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Guatemala ‘La Línea’ ringleader turns himself in, accuses ex-president of directing fraud scheme

GUATEMALA CITY – After being on the run for six months, one of the top leaders of a massive customs fraud scheme that brought down Guatemala’s president, vice president and dozens of others has finally turned himself in.

Juan Carlos Monzón, the ex-private secretary of Guatemala’s former Vice President Roxanna Baldetti, surrendered to Guatemalan authorities on Monday. In the process, he named former Guatemalan President Otto Pérez Molina – currently in preventive prison – as the ringleader of the million-dollar fraud operation known as “La Línea.”

Juan Carlos Monzón’s statements follow similar comments made last week to investigators by another La Línea defendant, Salvador Estuardo González, alias “Eco,” that Pérez Molina and Baldetti were key players in the massive fraud operation, which hit headlines back in April.

During a hearing last week, González said Pérez Molina and Baldetti received half of the bribes collected from the operation, which allegedly diverted millions of dollars in customs duties into private hands.

“I recognize that Estuardo [González] told the truth during his declaration before the judge,” Monzón, dressed in a dark blue suit, gray shirt and light blue tie, told presiding Judge Miguel Ángel Gálvez on Monday.

Monzón offered more information in exchange for government protection, saying he feared for his life and for his family.

“I’m the link that prosecutors need to close this investigation,” Monzón said, while denying he was La Línea’s mastermind as has been alleged by prosecutors and the U.N.-backed International Commission Against Impunity in Guatemala (CICIG).

Under the administration of Pérez Molina, who resigned under widespread public pressure in September, and Baldetti, who stepped down last May, “nothing was done without the knowledge and approval of both of them,” Monzón said.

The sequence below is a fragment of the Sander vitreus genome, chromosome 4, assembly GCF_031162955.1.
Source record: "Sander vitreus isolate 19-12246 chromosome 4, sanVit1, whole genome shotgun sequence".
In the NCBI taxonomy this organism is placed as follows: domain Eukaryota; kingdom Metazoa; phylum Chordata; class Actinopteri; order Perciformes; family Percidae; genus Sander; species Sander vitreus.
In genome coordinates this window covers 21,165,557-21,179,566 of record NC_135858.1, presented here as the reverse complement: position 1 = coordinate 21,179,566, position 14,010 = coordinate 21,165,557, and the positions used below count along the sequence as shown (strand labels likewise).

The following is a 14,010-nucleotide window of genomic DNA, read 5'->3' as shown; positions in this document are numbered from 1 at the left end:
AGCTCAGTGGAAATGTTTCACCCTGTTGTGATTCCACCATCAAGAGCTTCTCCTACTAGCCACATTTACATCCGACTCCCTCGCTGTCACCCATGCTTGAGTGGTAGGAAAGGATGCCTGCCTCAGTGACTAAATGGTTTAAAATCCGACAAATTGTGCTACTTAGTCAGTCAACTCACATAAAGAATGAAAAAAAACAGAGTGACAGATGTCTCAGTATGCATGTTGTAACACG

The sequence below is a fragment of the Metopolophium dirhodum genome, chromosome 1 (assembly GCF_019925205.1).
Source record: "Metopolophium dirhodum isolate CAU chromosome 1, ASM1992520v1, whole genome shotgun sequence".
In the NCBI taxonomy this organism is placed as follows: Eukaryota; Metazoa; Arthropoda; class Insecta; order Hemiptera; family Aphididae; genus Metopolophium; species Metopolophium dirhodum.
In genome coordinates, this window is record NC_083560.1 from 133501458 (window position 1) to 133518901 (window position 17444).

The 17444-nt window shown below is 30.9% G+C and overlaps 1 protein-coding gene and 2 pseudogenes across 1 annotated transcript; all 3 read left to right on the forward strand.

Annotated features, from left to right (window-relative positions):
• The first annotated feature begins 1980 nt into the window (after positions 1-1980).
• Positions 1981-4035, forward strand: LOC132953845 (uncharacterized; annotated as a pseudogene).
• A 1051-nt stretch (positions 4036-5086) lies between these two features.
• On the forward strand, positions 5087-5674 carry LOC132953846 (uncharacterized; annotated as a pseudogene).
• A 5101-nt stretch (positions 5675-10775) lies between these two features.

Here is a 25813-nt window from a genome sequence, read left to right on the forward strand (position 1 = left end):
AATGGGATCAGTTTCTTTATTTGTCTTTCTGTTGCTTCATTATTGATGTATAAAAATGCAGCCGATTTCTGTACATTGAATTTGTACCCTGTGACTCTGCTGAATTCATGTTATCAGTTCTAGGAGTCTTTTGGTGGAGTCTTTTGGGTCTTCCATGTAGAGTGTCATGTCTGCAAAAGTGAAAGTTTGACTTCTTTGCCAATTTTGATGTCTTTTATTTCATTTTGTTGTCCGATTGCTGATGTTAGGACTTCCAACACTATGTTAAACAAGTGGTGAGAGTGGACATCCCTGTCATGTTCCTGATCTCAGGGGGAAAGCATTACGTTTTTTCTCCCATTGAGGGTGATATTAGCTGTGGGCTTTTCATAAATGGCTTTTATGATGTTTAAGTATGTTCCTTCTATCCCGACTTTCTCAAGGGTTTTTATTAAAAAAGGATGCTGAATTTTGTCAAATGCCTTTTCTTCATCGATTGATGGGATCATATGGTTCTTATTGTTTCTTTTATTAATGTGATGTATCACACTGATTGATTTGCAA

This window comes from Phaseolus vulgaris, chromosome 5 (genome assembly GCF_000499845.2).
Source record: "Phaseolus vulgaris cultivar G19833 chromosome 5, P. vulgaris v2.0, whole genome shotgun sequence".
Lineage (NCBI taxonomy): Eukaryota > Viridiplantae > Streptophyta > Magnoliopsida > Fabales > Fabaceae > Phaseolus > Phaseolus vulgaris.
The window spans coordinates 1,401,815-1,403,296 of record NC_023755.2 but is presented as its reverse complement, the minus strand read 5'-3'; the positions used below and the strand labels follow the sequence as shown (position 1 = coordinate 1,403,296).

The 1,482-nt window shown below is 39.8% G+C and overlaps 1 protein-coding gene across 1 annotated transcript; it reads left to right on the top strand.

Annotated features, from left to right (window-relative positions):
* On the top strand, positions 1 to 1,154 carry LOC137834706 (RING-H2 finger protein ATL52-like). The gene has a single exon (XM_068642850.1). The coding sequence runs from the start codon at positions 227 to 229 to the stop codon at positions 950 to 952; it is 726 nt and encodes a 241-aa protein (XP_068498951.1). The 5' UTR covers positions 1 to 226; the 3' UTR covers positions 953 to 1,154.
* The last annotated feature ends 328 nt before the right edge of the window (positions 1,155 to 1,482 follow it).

According to Gabriel Wer, a member of “Justicia Ya,” one of the groups that led collective anti-corruption protests for months, “The position of Otto Pérez and Roxanna Baldetti in this case is further complicated, because it’s being proven that the two highest leaders in the country ran the criminal structure.”

See also: Guatemala’s former President Pérez Molina to stand trial Dec. 21; until then, jail

Pérez Molina and Baldetti currently are being held in preventive prison, but Baldetti was transferred in September to a military hospital, citing health problems.

Before Juan Carlos Monzón’s testimony, prosecutor Antonio Morales said the organized crime network “was operationally directed by you, Juan Carlos Monzón Rojas, and directed by Otto Fernando Pérez Molina and Ingrid Roxana Baldetti Elías.”

Morales then played several recordings of telephone conversations entered as evidence against Monzón, who asked for “forgiveness from the Guatemalan pueblo,” as well as from his friends and family “for having participated in this structure, which was simply following orders that had been given to me.”

Monzón’s defense attorney is Francisco García Gudiel, who also defended Guatemala’s former dictator Efraín Ríos Montt on genocide charges.

During testimony last week, González said, “Fifty percent of the bribes were for No. 1 and No. 2, … and I was the one who identified the president and vice president as 1 and 2 in order to distribute the money.”

Monzón disappeared the same day that the La Línea case was made public in April, while accompanying Baldetti on a trip to South Korea. He has not yet stated publicly if he had left the country or was in hiding in Guatemala.

He faces charges of illicit association, customs fraud and bribery.

Read all our coverage of the La Línea scandal here

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